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The Eternal Flame

My wife says I’m a pyromaniac. She may be right. Any time a box of matches or a lighter is within arm’s reach, I have to make fire. I love having my own little Castaway moment, where Tom Hanks, stranded on a remote island, finally succeeds in making fire using basic friction. In his words: “I have made fire! I have made fire!”

I’m not sure where my fascination with fire comes from, but I think it’s a fairly primal instinct. I love the mystery of the flame: its color, its movement; its power to produce light and heat all at once. There’s nothing like it. Some of my fondest memories are with friends around a campfire, where we hover like moths, keeping warm in the cool of the night, transfixed by the light amidst darkness, talking for hours. Fire seems to foster warmth, comfort and authenticity, whether it be the campfire or a romantic candlelight dinner.

During this most recent Easter holiday, my church used fire to symbolize the light of Christ. We all held candles symbolizing Christ’s presence in our lives. Transfixed by the beauty, the warmth and the power of the flame, we all were held visible, tangible reminders of Christ’s continuing presence. I love the Easter season. Its use of fire is incredible. Beginning with ashes (Ash Wednesday) and ramping up to resurrection Sunday (the season many refer to as Lent), a spark of sorts is struck within us, and that spark grows and grows into a raging flame on Easter Sunday.

I was in Jerusalem for Easter a few years back, and the church in the Old City, the Holy Sepulcher (which marks the most probable spot of Jesus’ death and burial) has a Holy Fire ceremony. It all starts with a single flame, on a candle held by a priest and spreads to the crowds filling the church and overflowing into the streets. The flame of Christ is passed on and one until it’s raging throughout the city, a powerful, symbolic celebration of Christ’s light in the world.

But the Easter season has come and gone. The candles have been blown out and tossed in the dumpster. The jubilee, the hams, the bunny, the eggs (a weird combo) are all gone. We’ve spent the past month ramping up to the death and resurrection of Jesus. But now that the fervor of Easter is over and the jubilee subsided, what’s next? Do we sink back into programmatic faith, with the typical Sunday morning services, weekly Bible studies, mundane young adult “activities”?

But our human nature tells us to take a breather. We can’t keep a fire raging forever, right? All fires die out at some point. I mean, living it up like it’s Easter every single day isn’t all that practical or possible. So what do we do?

The answer can be found in the encounter of Christ and the two on the road to Emmaus (Luke 24:13). I’m struck just as much by what happens here, after the resurrection, as I am with the resurrection itself. Two of Jesus’ followers had just seen the empty tomb for themselves and were trying to figure out how their dead rabbi disappeared. They were on a seven-mile jaunt from Jerusalem to a town called Emmaus, mulling over the possibilities, when Jesus strolled onto the scene (his ears must have been “burning”). The two didn’t recognize him, yet they struck up a conversation with the unknown Jesus, who showed the two the Scriptural significance of all that had happened that fateful weekend. The disciples were so blown away that they felt compelled to feed him and house him for the night in hopes of learning more.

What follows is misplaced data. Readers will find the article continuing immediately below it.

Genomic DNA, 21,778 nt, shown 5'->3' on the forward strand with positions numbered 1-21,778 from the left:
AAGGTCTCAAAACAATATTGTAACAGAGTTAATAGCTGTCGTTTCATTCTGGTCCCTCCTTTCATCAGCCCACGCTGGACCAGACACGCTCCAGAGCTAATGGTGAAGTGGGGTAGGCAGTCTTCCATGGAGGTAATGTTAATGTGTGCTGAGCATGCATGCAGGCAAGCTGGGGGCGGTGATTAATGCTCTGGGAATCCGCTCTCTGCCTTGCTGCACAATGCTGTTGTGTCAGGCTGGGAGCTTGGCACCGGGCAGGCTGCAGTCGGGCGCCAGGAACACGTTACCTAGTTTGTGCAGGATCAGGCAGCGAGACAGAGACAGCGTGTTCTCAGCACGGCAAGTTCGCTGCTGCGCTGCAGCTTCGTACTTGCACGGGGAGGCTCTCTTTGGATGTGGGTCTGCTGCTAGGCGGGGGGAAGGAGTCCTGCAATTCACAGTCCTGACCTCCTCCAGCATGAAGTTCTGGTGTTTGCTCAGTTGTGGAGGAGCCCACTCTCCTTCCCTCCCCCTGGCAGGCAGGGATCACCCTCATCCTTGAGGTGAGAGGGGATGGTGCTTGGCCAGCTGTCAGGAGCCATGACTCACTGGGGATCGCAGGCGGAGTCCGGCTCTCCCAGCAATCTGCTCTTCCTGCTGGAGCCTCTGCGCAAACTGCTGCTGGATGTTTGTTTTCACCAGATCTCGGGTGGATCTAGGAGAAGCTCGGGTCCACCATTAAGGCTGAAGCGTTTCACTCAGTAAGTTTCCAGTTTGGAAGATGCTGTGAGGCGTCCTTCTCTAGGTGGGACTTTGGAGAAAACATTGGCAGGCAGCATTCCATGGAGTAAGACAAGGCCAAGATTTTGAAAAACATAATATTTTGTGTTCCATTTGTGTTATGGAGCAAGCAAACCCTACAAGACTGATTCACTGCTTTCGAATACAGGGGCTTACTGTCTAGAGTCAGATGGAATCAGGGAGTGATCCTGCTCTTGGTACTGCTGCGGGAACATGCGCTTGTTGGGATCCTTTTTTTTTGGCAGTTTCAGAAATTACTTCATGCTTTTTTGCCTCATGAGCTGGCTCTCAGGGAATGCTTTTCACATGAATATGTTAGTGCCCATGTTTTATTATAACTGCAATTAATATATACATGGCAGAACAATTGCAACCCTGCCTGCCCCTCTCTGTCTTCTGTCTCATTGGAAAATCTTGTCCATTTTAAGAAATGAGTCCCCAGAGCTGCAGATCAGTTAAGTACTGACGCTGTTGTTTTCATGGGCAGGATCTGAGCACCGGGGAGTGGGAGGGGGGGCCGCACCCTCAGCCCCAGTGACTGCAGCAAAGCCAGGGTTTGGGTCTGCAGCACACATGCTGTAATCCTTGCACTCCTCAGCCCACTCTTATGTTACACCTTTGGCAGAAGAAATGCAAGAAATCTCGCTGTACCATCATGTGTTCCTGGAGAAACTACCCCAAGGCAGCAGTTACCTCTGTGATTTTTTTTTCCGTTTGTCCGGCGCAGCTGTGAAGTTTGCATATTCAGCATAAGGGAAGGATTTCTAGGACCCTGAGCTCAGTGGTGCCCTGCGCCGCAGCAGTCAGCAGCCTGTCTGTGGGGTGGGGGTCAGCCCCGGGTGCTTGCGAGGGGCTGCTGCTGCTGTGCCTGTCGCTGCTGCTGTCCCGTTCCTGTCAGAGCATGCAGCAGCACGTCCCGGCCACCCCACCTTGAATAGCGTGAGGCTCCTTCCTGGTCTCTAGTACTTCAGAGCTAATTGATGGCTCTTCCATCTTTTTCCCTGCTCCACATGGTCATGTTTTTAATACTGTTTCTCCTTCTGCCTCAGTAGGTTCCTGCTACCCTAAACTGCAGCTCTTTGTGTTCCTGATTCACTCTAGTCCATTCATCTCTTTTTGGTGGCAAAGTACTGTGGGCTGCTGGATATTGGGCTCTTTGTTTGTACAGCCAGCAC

So dinner began, and as soon as Jesus blessed the meal, the two finally recognized who he was, and then he vanished again! After this more recent vanishing act, the two didn’t first talk about Jesus’ Houdini act. They didn’t extrapolate its theological implications. They referred back to their encounter with the unknown Jesus on the road: “Didn’t our hearts burn within us while he was speaking with us on the road, while He was explaining the Scriptures to us?” (Luke 24:32, NASB).

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Giving my pyromaniac leanings, it should be no surprise that this verse speaks to me. The Easter season, with its drama, its roller coaster of emotions, doesn’t necessitate a depressive post partum aftermath. The resurrection assures an eternal flame, as an encounter with Jesus on the road of life creates a burning within our hearts.

Typically I shy away from using “heart” language. It seems trite, and the phrase “Jesus came into my heart” is so overplayed that it now seems void of any meaning. But here I can’t escape it. Encountering the living Christ creates a burning within our hearts that allows us to understand the archaic, often confusing collection of writings we call the Bible. A fresh perspective on Scripture is presented to us, and it actually can make some sense to our own life. This gives me some hope. I have trouble encountering Christ when I relegate him to a ten-minute morning devotional (I’m not a morning person). But I like the idea of encountering him on the road of life, giving me a theology of the street that I can actually understand and use.

So I’m going to keep playing with fire, despite my wife’s teasing. I’m going to fan the flame that has been placed within me, living it up like it’s Easter as much as possible, opening the Scriptures to find the truth that it contains for the here and now. There’s a burning within me, and it’s not the three bean enchiladas churning in my stomach from dinner. It’s an eternal flame, a burning within my heart to encounter the living Jesus on the road of life. Will you light it up? Will you foster the pyromaniac within you?

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